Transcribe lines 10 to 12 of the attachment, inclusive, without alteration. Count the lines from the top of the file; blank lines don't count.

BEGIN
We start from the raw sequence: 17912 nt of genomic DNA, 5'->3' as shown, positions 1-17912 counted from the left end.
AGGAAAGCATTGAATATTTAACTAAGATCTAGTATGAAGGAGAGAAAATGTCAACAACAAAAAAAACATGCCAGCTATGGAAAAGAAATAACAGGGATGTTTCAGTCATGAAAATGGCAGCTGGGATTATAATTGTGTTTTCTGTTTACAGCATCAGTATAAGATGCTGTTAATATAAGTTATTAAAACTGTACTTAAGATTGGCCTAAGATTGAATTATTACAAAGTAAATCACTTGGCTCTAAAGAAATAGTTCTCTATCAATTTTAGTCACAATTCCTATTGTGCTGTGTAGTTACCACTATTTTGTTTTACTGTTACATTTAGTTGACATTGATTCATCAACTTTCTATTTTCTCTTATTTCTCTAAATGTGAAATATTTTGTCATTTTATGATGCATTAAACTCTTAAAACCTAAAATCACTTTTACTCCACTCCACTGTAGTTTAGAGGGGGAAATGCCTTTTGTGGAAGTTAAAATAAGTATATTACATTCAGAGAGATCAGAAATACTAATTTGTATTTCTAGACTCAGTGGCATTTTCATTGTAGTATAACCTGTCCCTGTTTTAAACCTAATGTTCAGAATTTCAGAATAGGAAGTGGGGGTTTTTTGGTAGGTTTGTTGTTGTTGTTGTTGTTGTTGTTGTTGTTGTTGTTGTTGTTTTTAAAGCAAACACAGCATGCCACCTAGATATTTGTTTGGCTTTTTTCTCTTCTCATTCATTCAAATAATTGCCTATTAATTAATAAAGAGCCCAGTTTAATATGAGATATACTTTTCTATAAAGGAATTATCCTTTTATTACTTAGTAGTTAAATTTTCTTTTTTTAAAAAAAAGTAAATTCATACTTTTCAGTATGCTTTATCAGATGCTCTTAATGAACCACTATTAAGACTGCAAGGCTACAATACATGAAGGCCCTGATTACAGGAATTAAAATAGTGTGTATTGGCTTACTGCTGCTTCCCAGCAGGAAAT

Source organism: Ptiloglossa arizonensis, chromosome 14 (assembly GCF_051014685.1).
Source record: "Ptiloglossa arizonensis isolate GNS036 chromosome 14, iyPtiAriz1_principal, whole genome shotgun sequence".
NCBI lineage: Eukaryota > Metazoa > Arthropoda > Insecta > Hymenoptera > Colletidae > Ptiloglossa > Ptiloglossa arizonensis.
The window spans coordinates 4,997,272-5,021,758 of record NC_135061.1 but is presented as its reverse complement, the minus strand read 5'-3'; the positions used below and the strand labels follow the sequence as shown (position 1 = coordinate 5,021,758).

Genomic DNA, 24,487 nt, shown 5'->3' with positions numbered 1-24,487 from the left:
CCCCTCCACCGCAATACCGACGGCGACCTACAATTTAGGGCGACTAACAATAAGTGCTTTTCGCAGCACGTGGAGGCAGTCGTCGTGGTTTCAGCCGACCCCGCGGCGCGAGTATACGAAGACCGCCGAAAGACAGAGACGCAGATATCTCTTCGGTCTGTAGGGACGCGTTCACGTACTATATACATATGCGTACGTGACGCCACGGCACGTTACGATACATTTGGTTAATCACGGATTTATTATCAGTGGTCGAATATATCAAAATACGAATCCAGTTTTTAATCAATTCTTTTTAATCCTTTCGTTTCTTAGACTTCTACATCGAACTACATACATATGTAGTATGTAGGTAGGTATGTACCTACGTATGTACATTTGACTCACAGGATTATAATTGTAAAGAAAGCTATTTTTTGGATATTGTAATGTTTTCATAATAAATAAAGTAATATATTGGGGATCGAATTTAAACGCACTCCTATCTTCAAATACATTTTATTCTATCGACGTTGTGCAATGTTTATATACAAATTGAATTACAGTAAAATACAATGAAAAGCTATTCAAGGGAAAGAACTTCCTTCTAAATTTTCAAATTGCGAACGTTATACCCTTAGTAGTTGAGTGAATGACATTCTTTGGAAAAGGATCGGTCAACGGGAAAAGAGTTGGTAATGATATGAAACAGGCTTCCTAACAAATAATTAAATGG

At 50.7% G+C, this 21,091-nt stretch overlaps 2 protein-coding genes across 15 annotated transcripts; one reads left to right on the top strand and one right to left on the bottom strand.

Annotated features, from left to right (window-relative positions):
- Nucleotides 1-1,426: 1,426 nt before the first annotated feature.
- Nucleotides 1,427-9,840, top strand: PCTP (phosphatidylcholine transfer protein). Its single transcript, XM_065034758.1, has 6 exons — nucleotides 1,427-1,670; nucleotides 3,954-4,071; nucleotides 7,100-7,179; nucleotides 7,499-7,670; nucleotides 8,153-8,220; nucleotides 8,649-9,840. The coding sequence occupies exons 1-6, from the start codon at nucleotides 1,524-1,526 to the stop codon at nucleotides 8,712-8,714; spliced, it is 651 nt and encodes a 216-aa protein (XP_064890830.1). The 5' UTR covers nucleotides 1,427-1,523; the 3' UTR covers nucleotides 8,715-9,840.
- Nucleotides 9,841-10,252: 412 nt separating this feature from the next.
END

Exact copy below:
Annotated features, from left to right (window-relative positions):
- Nucleotides 1-1,426: 1,426 nt before the first annotated feature.
- Nucleotides 1,427-9,840, top strand: PCTP (phosphatidylcholine transfer protein). Its single transcript, XM_065034758.1, has 6 exons — nucleotides 1,427-1,670; nucleotides 3,954-4,071; nucleotides 7,100-7,179; nucleotides 7,499-7,670; nucleotides 8,153-8,220; nucleotides 8,649-9,840. The coding sequence occupies exons 1-6, from the start codon at nucleotides 1,524-1,526 to the stop codon at nucleotides 8,712-8,714; spliced, it is 651 nt and encodes a 216-aa protein (XP_064890830.1). The 5' UTR covers nucleotides 1,427-1,523; the 3' UTR covers nucleotides 8,715-9,840.